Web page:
High-grade serous ovarian cancer (HGSOC) is characterized by chromosomal instability, DNA damage, oxidative stress, and high metabolic demand that exacerbate misfolded, unfolded, and damaged protein burden resulting in increased proteotoxicity. However, the underlying mechanisms that maintain protein homeostasis to promote HGSOC growth remain poorly understood. This study reports that the neuronal deubiquitinating enzyme, ubiquitin carboxyl-terminal hydrolase L1 (UCHL1), is overexpressed in HGSOC and maintains protein homeostasis. UCHL1 expression was markedly increased in HGSOC patient tumors and serous tubal intraepithelial carcinoma (HGSOC precursor lesions). High UCHL1 levels correlated with higher tumor grade and poor patient survival. UCHL1 inhibition reduced HGSOC cell proliferation and invasion, as well as significantly decreased the in vivo metastatic growth of ovarian cancer xenografts. Transcriptional profiling of UCHL1-silenced HGSOC cells revealed downregulation of genes implicated with proteasome activity along with upregulation of endoplasmic reticulum stress-induced genes. Reduced expression of proteasome subunit alpha 7 (PSMA7) and acylaminoacyl peptide hydrolase (APEH), upon silencing of UCHL1, resulted in a significant decrease in proteasome activity, impaired protein degradation, and abrogated HGSOC growth. Furthermore, the accumulation of polyubiquitinated proteins in the UCHL1-silenced cells led to attenuation of mTORC1 activity and protein synthesis, and induction of terminal unfolded protein response. Collectively, these results indicate that UCHL1 promotes HGSOC growth by mediating protein homeostasis through the PSMA7-APEH-proteasome axis. IMPLICATIONS: This study identifies the novel links in the proteostasis network to target protein homeostasis in HGSOC and recognizes the potential of inhibiting UCHL1 and APEH to sensitize cancer cells to proteotoxic stress in solid tumors.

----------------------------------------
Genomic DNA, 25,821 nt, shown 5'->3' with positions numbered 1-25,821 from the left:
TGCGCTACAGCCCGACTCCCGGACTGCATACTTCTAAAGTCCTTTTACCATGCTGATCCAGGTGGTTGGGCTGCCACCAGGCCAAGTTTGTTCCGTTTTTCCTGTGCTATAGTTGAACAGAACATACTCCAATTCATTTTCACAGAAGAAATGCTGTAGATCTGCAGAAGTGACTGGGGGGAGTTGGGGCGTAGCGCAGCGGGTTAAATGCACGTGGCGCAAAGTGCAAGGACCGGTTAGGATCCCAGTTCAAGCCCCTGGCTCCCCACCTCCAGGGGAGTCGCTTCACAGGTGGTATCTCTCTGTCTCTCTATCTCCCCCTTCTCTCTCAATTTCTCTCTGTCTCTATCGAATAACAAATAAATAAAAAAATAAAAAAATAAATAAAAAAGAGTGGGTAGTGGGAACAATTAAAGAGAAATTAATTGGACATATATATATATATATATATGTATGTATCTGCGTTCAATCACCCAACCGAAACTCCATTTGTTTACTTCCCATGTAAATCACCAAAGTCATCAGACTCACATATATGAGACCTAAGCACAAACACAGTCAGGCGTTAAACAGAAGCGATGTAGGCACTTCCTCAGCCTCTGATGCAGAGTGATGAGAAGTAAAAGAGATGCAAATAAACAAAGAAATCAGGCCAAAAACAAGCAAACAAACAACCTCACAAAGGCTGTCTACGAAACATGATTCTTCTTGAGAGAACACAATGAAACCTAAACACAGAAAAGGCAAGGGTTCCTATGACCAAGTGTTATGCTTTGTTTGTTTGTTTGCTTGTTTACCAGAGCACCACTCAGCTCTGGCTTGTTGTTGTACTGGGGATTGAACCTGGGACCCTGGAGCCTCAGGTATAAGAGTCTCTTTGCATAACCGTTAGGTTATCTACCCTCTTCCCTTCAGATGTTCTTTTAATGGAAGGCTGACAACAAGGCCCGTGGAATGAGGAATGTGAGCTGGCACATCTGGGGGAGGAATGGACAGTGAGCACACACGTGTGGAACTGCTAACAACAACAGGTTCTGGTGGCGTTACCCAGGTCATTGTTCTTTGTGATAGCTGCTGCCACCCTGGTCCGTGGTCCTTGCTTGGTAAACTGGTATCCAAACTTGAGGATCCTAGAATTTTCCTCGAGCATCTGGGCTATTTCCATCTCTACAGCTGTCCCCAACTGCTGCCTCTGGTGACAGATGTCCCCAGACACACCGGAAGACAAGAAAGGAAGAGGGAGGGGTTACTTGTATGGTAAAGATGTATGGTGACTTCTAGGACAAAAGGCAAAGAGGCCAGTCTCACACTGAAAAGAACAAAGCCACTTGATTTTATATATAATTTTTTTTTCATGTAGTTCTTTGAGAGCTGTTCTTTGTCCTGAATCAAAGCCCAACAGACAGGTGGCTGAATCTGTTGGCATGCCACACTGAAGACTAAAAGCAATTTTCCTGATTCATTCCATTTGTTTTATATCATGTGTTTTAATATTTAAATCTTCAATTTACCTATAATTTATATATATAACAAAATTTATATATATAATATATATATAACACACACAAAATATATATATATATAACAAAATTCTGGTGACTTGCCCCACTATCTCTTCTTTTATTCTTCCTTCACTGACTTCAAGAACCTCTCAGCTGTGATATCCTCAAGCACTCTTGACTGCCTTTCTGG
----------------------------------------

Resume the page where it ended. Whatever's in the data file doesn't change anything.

©2021 American Association for Cancer Research.